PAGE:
Parental Controls Are Rarely Used to Monitor Online Teen Activity

Since the internet’s inception, parents have been concerned about its affects on their children. Not only is the world wide web an expansive landscape of sexual content, violent acts, and dicy language, it’s also filled with predators willing to do anything to prey on people that don’t know any better. Fortunately, there are dozens of services and softwares, like parental controls, designed to keep children safe from these cyber attackers. Unfortunately, according to a new study, parents don’t seem to be using them.

A study from the Pew Research Center revealed that parents would prefer to simply “check up” on their teens online and smartphone activity rather than implement parental controls in place. More specifically, 61 percent of parents said that they checked which websites their children (ages 13-17) were visiting, while 60 percent monitored their teens social media profiles in order to keep tabs. Comparatively, only 39 percent admitted to using parental control technology for online use and even fewer (16 percent) used it to monitor smartphone usage. Similarly, only 16 percent of parents admitted to tracking their child’s location via GPS technology, which, in terms of trust, is probably a good thing.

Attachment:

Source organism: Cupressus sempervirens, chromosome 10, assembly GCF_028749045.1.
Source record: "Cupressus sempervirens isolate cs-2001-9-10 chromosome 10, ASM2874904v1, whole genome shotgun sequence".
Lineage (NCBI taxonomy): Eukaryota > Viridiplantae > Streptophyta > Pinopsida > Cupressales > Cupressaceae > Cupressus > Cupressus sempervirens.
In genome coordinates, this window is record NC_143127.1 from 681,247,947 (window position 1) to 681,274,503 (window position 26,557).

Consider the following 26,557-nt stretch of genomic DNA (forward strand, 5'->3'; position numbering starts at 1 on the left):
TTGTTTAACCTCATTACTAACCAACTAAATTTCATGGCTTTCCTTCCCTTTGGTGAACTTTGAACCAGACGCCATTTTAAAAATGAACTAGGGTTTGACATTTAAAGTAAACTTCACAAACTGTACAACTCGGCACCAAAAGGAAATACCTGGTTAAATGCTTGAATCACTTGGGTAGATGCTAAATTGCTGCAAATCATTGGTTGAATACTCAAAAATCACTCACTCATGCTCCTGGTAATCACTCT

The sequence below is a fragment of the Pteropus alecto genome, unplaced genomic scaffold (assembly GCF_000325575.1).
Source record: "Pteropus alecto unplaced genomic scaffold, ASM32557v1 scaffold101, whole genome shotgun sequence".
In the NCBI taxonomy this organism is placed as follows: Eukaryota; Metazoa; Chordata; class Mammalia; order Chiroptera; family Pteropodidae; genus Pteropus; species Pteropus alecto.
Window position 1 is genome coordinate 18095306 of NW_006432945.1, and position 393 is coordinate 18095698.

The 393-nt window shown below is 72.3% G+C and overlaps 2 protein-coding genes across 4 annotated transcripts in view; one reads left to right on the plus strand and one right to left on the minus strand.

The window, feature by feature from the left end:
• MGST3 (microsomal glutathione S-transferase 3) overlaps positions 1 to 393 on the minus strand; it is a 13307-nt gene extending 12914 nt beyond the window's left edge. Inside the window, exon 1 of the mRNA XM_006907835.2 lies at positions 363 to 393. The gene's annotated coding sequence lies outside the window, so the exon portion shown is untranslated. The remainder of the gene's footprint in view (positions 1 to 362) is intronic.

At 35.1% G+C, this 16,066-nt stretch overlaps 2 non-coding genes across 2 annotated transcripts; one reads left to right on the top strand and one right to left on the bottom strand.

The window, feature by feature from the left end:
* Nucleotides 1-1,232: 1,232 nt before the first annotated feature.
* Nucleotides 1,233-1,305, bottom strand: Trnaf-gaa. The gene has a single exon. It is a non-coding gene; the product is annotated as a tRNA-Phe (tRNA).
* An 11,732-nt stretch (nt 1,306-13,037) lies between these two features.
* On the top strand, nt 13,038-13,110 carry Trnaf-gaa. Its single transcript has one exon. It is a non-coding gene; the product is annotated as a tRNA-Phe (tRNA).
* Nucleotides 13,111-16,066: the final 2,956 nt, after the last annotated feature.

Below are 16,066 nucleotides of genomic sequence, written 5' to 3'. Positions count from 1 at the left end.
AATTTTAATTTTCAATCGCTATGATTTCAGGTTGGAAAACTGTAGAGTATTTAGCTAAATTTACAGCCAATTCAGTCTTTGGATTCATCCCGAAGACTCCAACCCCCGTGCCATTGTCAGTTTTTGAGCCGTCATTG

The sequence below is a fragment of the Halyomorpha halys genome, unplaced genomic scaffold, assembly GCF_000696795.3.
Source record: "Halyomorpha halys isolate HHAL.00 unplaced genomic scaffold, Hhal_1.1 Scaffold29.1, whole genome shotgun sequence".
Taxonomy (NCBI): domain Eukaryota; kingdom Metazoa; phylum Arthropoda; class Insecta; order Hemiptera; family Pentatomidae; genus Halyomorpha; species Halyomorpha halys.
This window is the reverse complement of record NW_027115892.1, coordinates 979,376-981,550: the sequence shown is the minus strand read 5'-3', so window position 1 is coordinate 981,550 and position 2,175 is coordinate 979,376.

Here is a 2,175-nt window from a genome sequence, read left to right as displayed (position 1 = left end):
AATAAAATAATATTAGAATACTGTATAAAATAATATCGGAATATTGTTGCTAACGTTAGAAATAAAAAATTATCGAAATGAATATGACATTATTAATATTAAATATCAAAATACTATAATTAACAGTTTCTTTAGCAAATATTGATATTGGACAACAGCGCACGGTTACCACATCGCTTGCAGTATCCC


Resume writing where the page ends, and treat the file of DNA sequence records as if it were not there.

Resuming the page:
“As parents use a number of these hands-on methods to monitor their teen, they are relatively less likely to use technology-based tools to monitor, block or track their teen,” said Monica Anderson, the author of the study.

As far as digital usage goes, parents are a lot more involved in their teen’s lives than they might think. In addition to all the hands-on monitoring, 48 percent of parents said that they know their child’s email password, 43 percent know their smartphone password and 35 percent know at least one password for their social media accounts. In addition to all that, 65 percent of parents admitted to using smartphones as a means of punishment, prohibiting use when their teens act out. Further more, 55 percent insisted that they generally restrict online time in order to keep them from becoming sedentary and overly digitalized.

That was a lot of numbers. But the common thread between all of it is that parents would rather take it upon themselves to take care of their kids than rely on technology. After all, fighting the use of technology with more technology seems a little counterintuitive. However, parents aren’t technologically equipped to deal with the ever-expanding world of social media and the rest of the digital world. In earnest, parents would probably be better off if they embraced the change and let parental controls do the job for them. But until they do, sneaking around and stealing your teen’s smartphone to see who they’ve been texting will have to do.

Photo: Flickr / GSCSNJ

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Written by:
Conor is the Lead Writer for For the last six years, he’s covered everything from tech news and product reviews to digital marketing trends and business tech innovations. He's written guest posts for the likes of Forbes, Chase, WeWork, and many others, covering tech trends, business resources, and everything in between. He's also participated in events for SXSW, Tech in Motion, and General Assembly, to name a few. He also cannot pronounce the word "colloquially" correctly. You can email Conor at
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